A summary of Chinese education Essay

The Chou Dynasty lasted from 1046-256 B. C. E. Ushering In a wealth of educational knowledge and groundbreaking philosophies. Early educational practices focused on military, agriculture and societal Issues. The Chou Dynasty concentrated on a central philosophy called the “Mandate of Heaven. ” This philosophy was created by the Duke of Chou early In the dynasty history. The Duke of Chou helped to rule during the early years of the dynasty and was regarded as a “wise, enlightened and noble counselor” (Gutted, 2005, p. 13). ‘The Duke developed the concept of the “Mandate of

Heaver;? (Gutted). The “Mandate of Heaven” allows a king to rule as long as the king rules within the best Interest of the people. Heaven would chose otherwise If a king took advantage of his authority. The king’s rule was viewed In a much different respect In the western world. Ruling Is the delve right of the king In western culture. In the western world, “If a king was a good man, his subjects enjoyed his rule. If he was evil, however, his subjects had no choice but to endure his rule” (Gutted, 2005). In early Confucianism, this concept Is used as a model for a morally sound ruler. The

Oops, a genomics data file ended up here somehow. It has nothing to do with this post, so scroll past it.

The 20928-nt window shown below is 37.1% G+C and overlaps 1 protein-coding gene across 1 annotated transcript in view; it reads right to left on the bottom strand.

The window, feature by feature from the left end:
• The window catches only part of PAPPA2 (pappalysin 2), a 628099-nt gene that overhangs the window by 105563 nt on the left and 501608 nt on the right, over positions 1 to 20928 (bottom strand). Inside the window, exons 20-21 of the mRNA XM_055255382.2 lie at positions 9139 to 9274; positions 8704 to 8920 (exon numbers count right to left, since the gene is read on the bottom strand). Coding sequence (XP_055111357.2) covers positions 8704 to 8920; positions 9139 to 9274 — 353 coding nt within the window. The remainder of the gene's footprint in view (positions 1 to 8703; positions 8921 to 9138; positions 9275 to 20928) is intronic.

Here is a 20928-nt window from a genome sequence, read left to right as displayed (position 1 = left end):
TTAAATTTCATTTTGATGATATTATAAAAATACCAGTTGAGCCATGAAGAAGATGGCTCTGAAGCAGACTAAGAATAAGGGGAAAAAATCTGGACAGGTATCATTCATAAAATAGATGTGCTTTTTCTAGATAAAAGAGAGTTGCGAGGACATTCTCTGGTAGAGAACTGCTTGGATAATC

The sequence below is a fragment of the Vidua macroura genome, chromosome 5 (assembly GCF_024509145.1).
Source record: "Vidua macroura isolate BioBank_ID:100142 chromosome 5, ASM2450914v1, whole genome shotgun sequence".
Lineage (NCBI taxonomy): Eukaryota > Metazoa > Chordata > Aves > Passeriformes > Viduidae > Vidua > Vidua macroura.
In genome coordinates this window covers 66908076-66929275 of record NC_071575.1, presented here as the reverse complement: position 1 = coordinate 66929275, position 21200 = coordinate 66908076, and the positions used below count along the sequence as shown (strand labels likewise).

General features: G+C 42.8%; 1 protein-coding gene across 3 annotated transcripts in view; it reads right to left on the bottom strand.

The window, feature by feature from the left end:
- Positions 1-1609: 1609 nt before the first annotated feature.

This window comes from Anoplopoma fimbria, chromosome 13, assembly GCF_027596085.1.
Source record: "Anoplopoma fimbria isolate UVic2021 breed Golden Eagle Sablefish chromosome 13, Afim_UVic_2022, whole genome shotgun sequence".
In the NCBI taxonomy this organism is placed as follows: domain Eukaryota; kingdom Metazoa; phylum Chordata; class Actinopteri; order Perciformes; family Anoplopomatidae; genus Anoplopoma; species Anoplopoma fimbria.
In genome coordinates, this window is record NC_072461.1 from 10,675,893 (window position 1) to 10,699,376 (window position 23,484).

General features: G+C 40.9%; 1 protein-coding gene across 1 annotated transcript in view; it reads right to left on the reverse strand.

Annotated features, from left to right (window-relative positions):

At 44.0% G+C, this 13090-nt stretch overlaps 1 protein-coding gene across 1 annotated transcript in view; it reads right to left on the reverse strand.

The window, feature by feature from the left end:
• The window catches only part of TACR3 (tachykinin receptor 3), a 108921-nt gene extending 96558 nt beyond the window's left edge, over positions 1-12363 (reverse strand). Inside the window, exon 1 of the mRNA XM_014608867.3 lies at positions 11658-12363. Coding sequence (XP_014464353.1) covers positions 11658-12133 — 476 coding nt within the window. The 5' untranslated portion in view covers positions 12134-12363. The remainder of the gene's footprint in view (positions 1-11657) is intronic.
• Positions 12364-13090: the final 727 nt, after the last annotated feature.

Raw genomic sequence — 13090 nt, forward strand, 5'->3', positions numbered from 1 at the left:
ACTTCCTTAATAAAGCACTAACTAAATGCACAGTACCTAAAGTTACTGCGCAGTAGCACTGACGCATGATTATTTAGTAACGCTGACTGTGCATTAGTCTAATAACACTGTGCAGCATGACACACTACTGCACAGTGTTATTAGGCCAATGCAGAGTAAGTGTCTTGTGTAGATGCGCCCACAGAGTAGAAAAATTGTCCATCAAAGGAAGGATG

Chou Dynasty possessed a vast number of philosophies that greatly Influenced Chinese education. It was during the Chou Dynasty that the Hundred Schools of Thought was born. This era, which Is referred to as the “golden age” of Chinese educational foundation for centuries. Taoism, Monism, Yin and Yang, Legalism and Confucianism were some of the many philosophies developed during this reign; the most impacting being the latter. CONFUCIANISM Confucianism began during the Chou Dynasty period around 500 B. C. E. Its founder, Confucius, created an educational platform that changed the course of Chinese education for centuries to come.